The joy of singing and performing music is something that unites people of all races, colors and creeds. There’s a reason why artists are revered around the world. When people differ in every aspect of life, they might share the love of an artist or a certain type of music and use that to bridge the gap.
The Dwight School emphasizes the “spark of genius” in every student and with the help of a music industry veteran; they’ve helped create the spark yet again in some of their students.
Nine Dwight students, ranging in age from 9 to 16 and representing four different countries, collaborated on the lyrics to a song titled “This Is Our Time” with Keith “Wildchild” Middleton (who most know from the show STOMP). Mikkel Eriksen, a two-time Grammy Award-winning record producer and two-time ASCAP songwriter of the year winner, composed the music to the song. The students and musicians created “This Is Our Time” with the goal of creating a school song that everyone can be proud of. From the interviews the AmNews conducted with some of the participants in the program, that goal has been accomplished.
Eriksen, who’s worked with the likes of Beyoncé, Rihanna, Ne-Yo and Katy Perry, talked about how the program started as an idea and ended with the students recording in Jay-Z’s Roc the Mic Studios.
“I do remember talking to both (Dwight School Chancellor) Stephen (Spahn) and Kirk (Spahn) about the possibility of having a Dwight song and I think the idea just came from that and we started figuring out how to actually bring it to life and how to involve the students,” said Erikson. “So we started collaborating with Keith Middleton.
“The teachers and students came up with words and feelings that described how they felt about the school and everyone started to brainstorm,” continued Eriksen. “What Keith and I did was put all those ideas together and create a song. Obviously we had to create the music and the melody and take all those pieces from the puzzle and create one solid piece of music…and we really succeeded with that.”
Dwight School Song
With words of encouragement backed by a 4/4 drumbeat, strumming acoustic guitar, hip-hop breaks and a catching melody, “This Is Our Time” is immaculately produced and arranged (and can be found with an accompanying video online). The group of students even had a chance to perform the song at Dwight School Foundation Benefit dinner at Cipirani Wall Street. But the lessons started first in the studio.
Sophie Conger, a 17-year-old student who recently began her senior year, talked about how she liked to put on shows for her parents as a kid and got into music through her mother (who studied Opera). She told the AmNews how the experience of collaboration and writing lyrics to music opened her up emotionally.
“I’ve never really seen myself as a singer,” said Conger, a New Jersey native. “I feel like it comes naturally for me, but it’s not something I can see myself doing for a career.” As for the studio experience, Conger called it “incredible.”
“I didn’t realize how hard it was to come up with a song,” continued Conger. “I’m really not a songwriter so it was hard for me to collaborate and share my ideas because it’s very vulnerable to share song ideas. You’re afraid that people are gonna laugh at you and people are going to think what you’re saying is cheesy. There’s that level of worry. But aside from that, it was a great experience to be able to express yourself.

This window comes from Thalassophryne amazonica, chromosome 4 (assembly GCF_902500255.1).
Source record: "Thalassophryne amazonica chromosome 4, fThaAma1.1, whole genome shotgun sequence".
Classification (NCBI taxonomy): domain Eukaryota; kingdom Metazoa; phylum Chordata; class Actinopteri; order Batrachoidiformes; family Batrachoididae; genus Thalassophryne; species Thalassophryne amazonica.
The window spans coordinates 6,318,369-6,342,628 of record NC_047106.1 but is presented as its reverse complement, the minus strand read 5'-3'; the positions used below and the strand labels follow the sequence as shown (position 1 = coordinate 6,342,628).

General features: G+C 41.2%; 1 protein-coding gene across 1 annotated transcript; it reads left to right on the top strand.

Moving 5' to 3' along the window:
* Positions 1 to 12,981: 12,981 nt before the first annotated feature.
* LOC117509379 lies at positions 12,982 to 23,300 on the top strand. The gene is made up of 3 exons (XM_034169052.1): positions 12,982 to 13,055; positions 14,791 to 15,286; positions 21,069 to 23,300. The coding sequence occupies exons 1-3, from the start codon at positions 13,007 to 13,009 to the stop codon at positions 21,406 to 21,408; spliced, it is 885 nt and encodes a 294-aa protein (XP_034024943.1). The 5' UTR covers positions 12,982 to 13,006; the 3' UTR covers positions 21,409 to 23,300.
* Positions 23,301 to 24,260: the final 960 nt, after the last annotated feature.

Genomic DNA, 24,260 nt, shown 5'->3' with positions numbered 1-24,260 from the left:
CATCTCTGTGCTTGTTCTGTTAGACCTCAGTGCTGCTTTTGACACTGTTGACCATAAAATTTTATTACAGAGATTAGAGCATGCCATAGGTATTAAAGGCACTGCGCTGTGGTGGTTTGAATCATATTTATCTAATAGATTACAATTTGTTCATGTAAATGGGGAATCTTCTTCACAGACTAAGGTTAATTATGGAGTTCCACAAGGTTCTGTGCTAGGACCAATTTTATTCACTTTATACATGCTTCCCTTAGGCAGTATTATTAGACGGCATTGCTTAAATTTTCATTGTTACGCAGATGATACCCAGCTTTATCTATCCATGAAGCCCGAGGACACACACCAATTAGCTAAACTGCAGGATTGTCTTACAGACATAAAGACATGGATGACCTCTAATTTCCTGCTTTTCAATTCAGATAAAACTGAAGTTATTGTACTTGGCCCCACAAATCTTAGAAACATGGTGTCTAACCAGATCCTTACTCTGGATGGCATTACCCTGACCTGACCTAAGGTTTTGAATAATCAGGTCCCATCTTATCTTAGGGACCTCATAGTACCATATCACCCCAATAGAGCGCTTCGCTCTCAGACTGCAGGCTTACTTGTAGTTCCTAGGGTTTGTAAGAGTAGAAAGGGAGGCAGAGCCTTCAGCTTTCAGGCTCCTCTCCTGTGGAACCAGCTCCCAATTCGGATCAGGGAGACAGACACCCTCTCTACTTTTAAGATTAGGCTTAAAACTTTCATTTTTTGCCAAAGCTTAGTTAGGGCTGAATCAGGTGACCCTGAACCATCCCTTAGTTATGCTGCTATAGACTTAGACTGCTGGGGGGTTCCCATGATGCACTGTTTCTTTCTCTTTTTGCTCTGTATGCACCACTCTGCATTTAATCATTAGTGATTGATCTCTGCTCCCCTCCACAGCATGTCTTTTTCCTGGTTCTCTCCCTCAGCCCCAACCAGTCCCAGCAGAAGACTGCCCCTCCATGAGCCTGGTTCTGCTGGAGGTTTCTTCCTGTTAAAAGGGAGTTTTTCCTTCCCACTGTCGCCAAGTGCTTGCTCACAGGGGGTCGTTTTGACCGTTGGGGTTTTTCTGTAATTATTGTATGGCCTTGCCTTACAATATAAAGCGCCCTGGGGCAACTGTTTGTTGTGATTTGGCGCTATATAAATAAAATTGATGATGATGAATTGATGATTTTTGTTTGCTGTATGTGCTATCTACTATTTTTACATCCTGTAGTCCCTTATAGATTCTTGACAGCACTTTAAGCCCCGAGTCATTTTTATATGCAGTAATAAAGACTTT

Elise Eriksen, a fifth grader and the daughter of Mikkel, also participated in the creation of “This Is Our Time” and talked about how her love from music started with watching her father play piano. She also talked to the AmNews about working to hit the right note in the studio.
“Sometimes I just want to sing and it doesn’t always work like that. I think it’s important because I think if you rush things; it’s not going to end up very good. So you need to take your time.” Eriksen also told the AmNews that working with other people “was important to the experience.”
And continuing the “spark of genius” motto the Dwight School emphasizes, the youngest student to participate in the song’s creation is also one of the most accomplished in terms of the arts. Fifth-grader Akash Chopra, 10, holds the lead role of Mowgli in the national tour of “The Jungle Book” currently co-produced by Chicago’s Goodman Theatre and Boston’s Huntington Theater. Chopra’s been able to keep up with his studies via tutors on the road, using Skype to engage with teachers and attending class whenever he has some free time. He spoke to the AmNews about the experience and what it meant to create a school song.
““To work with someone like Mikkel Eriksen was an amazing experience,” said Chopra. “Dwight School itself is such a cooperative community that I think that just working together with these people made this concept such a very good song.” When asked to pick his favorite moment from the experience Chopra said “the first day when we met and we just came together as a group to brainstorm on the song. At first we were all shy, but then we started coming together and by the next practice we were thinking of a melody to go with the song.”
When asked about the key lesson learned from their experience in the studio, both the students and Eriksen discussed “patience.”
“I think the big lesson in this, and in life, is to always work together,” said Chopra.
Eriksen told the AmNews that he had to remind himself a few times that he wasn’t dealing with the typical recording scenario.
“You have to remind yourself that these are kids and they’re new to the process,” said Eriksen. “When we record, we are used to doing 20 or 200 takes for a song and piecing it together. But the kids were so positive and so eager and so enthusiastic. So there was really no problem in motivating them to give the extra effort.”
And judging from the results, the effort seemed to be well worth the wait.